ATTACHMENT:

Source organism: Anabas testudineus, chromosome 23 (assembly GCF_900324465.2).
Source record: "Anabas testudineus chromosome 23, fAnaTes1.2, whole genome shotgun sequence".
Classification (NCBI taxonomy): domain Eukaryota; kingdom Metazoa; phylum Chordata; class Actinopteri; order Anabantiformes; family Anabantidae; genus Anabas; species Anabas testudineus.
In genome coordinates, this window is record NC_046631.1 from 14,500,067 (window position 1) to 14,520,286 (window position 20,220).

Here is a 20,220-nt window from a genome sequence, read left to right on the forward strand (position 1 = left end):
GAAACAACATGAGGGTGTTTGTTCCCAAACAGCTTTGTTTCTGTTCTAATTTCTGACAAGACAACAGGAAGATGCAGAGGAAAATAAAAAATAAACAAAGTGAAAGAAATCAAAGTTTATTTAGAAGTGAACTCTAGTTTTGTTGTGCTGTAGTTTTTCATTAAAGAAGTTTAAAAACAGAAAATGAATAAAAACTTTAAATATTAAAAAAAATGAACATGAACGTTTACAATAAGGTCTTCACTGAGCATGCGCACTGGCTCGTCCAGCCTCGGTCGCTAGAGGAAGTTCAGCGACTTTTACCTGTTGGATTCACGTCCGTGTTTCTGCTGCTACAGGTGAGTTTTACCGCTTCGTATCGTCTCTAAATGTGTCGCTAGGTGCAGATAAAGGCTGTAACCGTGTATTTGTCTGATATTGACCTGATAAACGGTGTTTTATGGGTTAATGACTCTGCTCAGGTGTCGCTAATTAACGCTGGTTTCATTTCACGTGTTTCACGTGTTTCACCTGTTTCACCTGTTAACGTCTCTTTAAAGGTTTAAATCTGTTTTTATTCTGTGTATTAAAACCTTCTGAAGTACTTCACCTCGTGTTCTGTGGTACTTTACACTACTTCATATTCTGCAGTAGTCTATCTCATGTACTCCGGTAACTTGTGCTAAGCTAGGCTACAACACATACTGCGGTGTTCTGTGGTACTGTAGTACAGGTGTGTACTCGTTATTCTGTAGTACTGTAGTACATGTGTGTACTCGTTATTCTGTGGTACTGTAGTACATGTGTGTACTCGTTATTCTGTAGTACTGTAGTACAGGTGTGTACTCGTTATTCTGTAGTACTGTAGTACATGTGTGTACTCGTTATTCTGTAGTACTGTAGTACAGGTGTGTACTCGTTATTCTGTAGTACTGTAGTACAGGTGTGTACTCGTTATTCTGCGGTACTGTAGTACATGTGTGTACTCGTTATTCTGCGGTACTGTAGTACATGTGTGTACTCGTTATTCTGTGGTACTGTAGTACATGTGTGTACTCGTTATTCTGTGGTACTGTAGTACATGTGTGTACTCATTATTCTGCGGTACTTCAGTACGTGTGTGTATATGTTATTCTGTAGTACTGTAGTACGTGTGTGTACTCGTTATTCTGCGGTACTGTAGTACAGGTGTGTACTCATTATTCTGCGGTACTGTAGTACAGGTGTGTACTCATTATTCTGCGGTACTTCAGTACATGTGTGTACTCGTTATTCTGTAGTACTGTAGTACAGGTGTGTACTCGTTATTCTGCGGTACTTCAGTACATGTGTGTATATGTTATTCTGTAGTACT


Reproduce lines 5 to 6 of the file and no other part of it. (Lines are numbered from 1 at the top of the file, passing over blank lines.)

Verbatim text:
Here is a 20,220-nt window from a genome sequence, read left to right on the forward strand (position 1 = left end):
GAAACAACATGAGGGTGTTTGTTCCCAAACAGCTTTGTTTCTGTTCTAATTTCTGACAAGACAACAGGAAGATGCAGAGGAAAATAAAAAATAAACAAAGTGAAAGAAATCAAAGTTTATTTAGAAGTGAACTCTAGTTTTGTTGTGCTGTAGTTTTTCATTAAAGAAGTTTAAAAACAGAAAATGAATAAAAACTTTAAATATTAAAAAAAATGAACATGAACGTTTACAATAAGGTCTTCACTGAGCATGCGCACTGGCTCGTCCAGCCTCGGTCGCTAGAGGAAGTTCAGCGACTTTTACCTGTTGGATTCACGTCCGTGTTTCTGCTGCTACAGGTGAGTTTTACCGCTTCGTATCGTCTCTAAATGTGTCGCTAGGTGCAGATAAAGGCTGTAACCGTGTATTTGTCTGATATTGACCTGATAAACGGTGTTTTATGGGTTAATGACTCTGCTCAGGTGTCGCTAATTAACGCTGGTTTCATTTCACGTGTTTCACGTGTTTCACCTGTTTCACCTGTTAACGTCTCTTTAAAGGTTTAAATCTGTTTTTATTCTGTGTATTAAAACCTTCTGAAGTACTTCACCTCGTGTTCTGTGGTACTTTACACTACTTCATATTCTGCAGTAGTCTATCTCATGTACTCCGGTAACTTGTGCTAAGCTAGGCTACAACACATACTGCGGTGTTCTGTGGTACTGTAGTACAGGTGTGTACTCGTTATTCTGTAGTACTGTAGTACATGTGTGTACTCGTTATTCTGTGGTACTGTAGTACATGTGTGTACTCGTTATTCTGTAGTACTGTAGTACAGGTGTGTACTCGTTATTCTGTAGTACTGTAGTACATGTGTGTACTCGTTATTCTGTAGTACTGTAGTACAGGTGTGTACTCGTTATTCTGTAGTACTGTAGTACAGGTGTGTACTCGTTATTCTGCGGTACTGTAGTACATGTGTGTACTCGTTATTCTGCGGTACTGTAGTACATGTGTGTACTCGTTATTCTGTGGTACTGTAGTACATGTGTGTACTCGTTATTCTGTGGTACTGTAGTACATGTGTGTACTCATTATTCTGCGGTACTTCAGTACGTGTGTGTATATGTTATTCTGTAGTACTGTAGTACGTGTGTGTACTCGTTATTCTGCGGTACTGTAGTACAGGTGTGTACTCATTATTCTGCGGTACTGTAGTACAGGTGTGTACTCATTATTCTGCGGTACTTCAGTACATGTGTGTACTCGTTATTCTGTAGTACTGTAGTACAGGTGTGTACTCGTTATTCTGCGGTACTTCAGTACATGTGTGTATATGTTATTCTGTAGTACT